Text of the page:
This is by far the best book I’ve read all year. The book is original, thrilling, captivating, and heartwrenching. At the same time, it is unexpectedly fresh and optimistic, filled with life and hope and wonder.
Washington’s U Street area is a “contact zone”—a place where cultures and peoples exist side by side. Whether black or white, southern or northern, professional or scholarly, residents in the neighborhood have interacted with each other with very few clashes decades. U Street has bred activists, politicians, scholars, educators, athletes, musicians, dancers, calling such famous figures as Duke Ellington and Ralph Bunche sons.
As of yesterday, NaNoWriMo has begun. In 2009, more than 165,000 participants took on the challenge, and even higher numbers are expected this year. In honor of those who undertake this vast but fulfilling project, this month I will be posting reviews of writing-related books.
Michael Powell comments in the book, “I believe nearly every book that deserves to be published gets published.” And if you follow the advice of the authors of this guide, remembering that getting published is a business and treating it as such, you will deserve to be published.
The Graveyard Book was truly a delight to read, and I appreciated Gaiman’s intelligent handling of complex issues without losing sight of his inventive narrative. I would recommend this book to almost anyone for its fully formed characters, excellent prose, and engaging plot.
The book has its strong points, but ultimately I was disappointed. A few interesting scenes involving magic and politics cannot redeem the generally glacial pace of the story. I can’t say I’m going to recommend this to anyone, even though the story is a unique accomplishment.
While it was fun to read and act out a play together, perhaps Jack and I chose the wrong work; neither of us particularly liked this one. The entire play seemed very disjointed, like there was a scene or even an act missing.
Crime and Punishment discusses the effects of mental anguish, morality, and social and fiscal responsibility. Dostoevsky carefully studies the intricate relations between characters rich and poor, male and female, powerful and powerless, sane and mentally ill.
Such a powerful story of love and loss ages well, and the unconventional use of an unreliable narrator had an interesting effect upon my view of the characters and story. The supernatural elements throughout the novel only serve to add to the dark, intense feelings between the two lovers.
I’ve signed up for the Halloween Readathon hosted by Young Adult Books Reviewed this weekend… that’s right, I’m ready for some more readathon action! It’ll be a spook-tacular weekend!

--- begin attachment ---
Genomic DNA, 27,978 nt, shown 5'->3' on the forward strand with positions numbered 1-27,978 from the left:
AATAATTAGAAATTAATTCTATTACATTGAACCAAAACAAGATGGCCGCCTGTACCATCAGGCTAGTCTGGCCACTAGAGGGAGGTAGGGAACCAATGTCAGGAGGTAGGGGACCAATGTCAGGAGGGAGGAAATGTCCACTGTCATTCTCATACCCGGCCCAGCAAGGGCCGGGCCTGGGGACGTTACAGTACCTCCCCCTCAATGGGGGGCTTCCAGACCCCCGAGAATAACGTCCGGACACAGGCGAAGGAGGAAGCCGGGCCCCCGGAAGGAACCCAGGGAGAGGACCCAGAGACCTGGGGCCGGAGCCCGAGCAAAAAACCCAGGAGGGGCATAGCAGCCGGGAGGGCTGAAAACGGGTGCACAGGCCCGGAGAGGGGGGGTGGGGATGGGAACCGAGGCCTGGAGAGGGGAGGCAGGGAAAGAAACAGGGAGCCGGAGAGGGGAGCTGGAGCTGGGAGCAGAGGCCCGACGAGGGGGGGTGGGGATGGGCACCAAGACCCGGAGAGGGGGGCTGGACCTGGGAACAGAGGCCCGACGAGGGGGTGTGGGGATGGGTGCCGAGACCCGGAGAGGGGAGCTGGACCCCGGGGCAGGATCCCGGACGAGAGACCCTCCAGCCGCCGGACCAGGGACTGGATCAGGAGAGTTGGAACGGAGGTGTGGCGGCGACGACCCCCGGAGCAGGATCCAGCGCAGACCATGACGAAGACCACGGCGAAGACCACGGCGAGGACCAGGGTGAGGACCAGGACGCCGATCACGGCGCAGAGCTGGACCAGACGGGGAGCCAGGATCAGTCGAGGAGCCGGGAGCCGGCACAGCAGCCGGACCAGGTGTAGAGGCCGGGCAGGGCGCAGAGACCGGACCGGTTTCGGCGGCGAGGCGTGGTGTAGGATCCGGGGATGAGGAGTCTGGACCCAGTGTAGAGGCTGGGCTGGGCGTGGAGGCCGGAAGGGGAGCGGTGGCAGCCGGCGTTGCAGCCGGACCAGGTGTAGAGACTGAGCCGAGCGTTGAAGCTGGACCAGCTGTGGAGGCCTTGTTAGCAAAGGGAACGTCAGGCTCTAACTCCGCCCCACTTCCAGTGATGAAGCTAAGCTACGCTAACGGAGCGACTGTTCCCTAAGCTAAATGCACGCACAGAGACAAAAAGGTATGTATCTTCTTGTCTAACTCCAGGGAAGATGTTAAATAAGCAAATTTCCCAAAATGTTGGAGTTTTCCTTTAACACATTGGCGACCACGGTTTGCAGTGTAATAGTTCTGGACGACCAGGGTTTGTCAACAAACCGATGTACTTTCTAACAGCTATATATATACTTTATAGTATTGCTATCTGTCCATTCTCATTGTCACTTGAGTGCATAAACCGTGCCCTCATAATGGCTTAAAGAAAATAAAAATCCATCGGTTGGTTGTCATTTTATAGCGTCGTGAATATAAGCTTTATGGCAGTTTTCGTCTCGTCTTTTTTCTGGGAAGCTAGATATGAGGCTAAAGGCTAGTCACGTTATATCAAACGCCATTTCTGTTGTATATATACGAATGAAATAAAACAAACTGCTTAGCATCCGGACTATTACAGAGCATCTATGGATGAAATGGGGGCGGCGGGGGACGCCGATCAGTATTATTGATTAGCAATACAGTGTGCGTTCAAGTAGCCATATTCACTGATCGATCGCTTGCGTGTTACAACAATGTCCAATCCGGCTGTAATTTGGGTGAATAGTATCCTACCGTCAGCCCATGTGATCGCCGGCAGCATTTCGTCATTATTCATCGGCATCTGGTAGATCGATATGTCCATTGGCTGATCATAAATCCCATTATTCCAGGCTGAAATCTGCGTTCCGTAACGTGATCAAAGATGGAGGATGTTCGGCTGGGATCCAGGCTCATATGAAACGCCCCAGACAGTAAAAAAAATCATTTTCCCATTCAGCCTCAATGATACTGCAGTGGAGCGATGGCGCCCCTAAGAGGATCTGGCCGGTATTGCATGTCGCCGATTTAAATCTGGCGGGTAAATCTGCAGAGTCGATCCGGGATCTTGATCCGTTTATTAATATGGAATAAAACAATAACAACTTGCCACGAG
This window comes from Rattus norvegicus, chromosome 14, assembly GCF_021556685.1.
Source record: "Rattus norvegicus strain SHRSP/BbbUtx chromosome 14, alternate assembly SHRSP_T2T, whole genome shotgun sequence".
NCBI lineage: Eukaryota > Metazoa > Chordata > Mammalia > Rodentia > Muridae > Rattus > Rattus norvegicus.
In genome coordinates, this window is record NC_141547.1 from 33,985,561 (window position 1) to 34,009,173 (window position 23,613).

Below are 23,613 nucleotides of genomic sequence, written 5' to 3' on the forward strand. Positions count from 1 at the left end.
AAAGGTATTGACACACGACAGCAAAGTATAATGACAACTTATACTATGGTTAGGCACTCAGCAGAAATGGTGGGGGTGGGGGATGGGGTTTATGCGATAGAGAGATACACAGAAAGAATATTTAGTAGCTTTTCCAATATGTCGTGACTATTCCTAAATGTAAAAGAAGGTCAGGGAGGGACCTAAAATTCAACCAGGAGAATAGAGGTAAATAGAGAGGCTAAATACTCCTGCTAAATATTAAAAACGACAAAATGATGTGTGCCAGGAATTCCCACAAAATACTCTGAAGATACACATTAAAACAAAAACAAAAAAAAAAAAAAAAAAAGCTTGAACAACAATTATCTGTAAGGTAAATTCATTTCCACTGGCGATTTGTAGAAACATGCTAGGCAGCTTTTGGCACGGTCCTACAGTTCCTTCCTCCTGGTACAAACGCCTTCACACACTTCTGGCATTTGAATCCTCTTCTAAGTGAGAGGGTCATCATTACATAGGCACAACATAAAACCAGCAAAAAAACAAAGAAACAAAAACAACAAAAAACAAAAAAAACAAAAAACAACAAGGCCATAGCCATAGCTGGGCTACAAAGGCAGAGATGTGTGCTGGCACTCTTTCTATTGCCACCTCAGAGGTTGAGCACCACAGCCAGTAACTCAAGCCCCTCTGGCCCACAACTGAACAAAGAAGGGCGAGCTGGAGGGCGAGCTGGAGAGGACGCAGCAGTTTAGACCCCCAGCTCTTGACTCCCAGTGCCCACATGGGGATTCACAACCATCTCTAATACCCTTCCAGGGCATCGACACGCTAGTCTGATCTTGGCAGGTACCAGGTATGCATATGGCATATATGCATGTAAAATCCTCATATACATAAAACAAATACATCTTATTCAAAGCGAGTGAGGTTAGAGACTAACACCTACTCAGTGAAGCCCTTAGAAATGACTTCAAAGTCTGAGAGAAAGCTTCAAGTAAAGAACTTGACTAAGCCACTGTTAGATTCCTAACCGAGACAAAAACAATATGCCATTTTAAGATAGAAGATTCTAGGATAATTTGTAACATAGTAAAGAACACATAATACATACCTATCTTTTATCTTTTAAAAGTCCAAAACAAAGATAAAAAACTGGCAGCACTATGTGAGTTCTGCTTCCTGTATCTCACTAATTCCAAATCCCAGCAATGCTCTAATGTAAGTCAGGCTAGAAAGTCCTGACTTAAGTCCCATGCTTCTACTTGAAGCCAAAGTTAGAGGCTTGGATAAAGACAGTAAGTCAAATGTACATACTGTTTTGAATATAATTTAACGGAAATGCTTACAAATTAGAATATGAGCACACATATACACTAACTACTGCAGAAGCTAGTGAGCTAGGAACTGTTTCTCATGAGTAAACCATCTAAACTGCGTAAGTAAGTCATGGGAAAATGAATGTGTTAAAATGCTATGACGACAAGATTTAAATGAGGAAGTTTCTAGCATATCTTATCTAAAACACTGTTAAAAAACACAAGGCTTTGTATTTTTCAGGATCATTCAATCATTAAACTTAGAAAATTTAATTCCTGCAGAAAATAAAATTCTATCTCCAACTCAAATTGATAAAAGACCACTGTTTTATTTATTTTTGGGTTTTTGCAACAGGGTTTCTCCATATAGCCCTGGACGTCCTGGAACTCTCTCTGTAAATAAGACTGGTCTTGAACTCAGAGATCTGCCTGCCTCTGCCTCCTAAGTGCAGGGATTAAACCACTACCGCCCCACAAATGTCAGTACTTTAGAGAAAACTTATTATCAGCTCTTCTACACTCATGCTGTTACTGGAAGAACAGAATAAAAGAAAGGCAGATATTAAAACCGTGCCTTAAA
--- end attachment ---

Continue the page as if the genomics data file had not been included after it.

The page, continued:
Fingerprints, Joel Church’s first collection of flash fiction, captures both the enticing and the mundane. Set against the backdrop of Washington, D.C., Church’s characters explore topics ranging from sexuality and drug abuse to childhood and loss. These stories extend from two to ten pages long, and their brevity makes them an excellent read on the metro; I could read for only one or two stops and not feel completely lost the next time I opened the book.
In My Mailbox was begun by Kristi over at The Story Siren. The idea is that I tell you what I’ve received this week, whether for free, from the library, or through a good old fashioned purchase. I’m also including the publisher’s blurb and my reason for wanting to read the book.
Readathon is nearing its end, but I’ve decided to make up for time lost sleeping. That’s right, folks–I’m ready for another day of nonstop reading. I haven’t yet hit my goal, so I’ll keep you updated as I go.
Happy readathon, everyone! I’m very excited to be able to participate again this year. I’ll keep you updated as I go!
If you were stranded alone on a deserted island, what five books would you want? This question goes deeper that listing which books made a great impression on me. If I only had five books to read and re-read for the rest of my life, what would I choose?
To Have and Have Not is my least favorite Hemingway book so far. Though Hemingway attempts to dissect grand social issues, such as troubled economic times and the relationship that exists between husband and wife, the entangled sub-plots and the erratic activities of the characters serve to distract from whatever statement Hemingway is trying to make.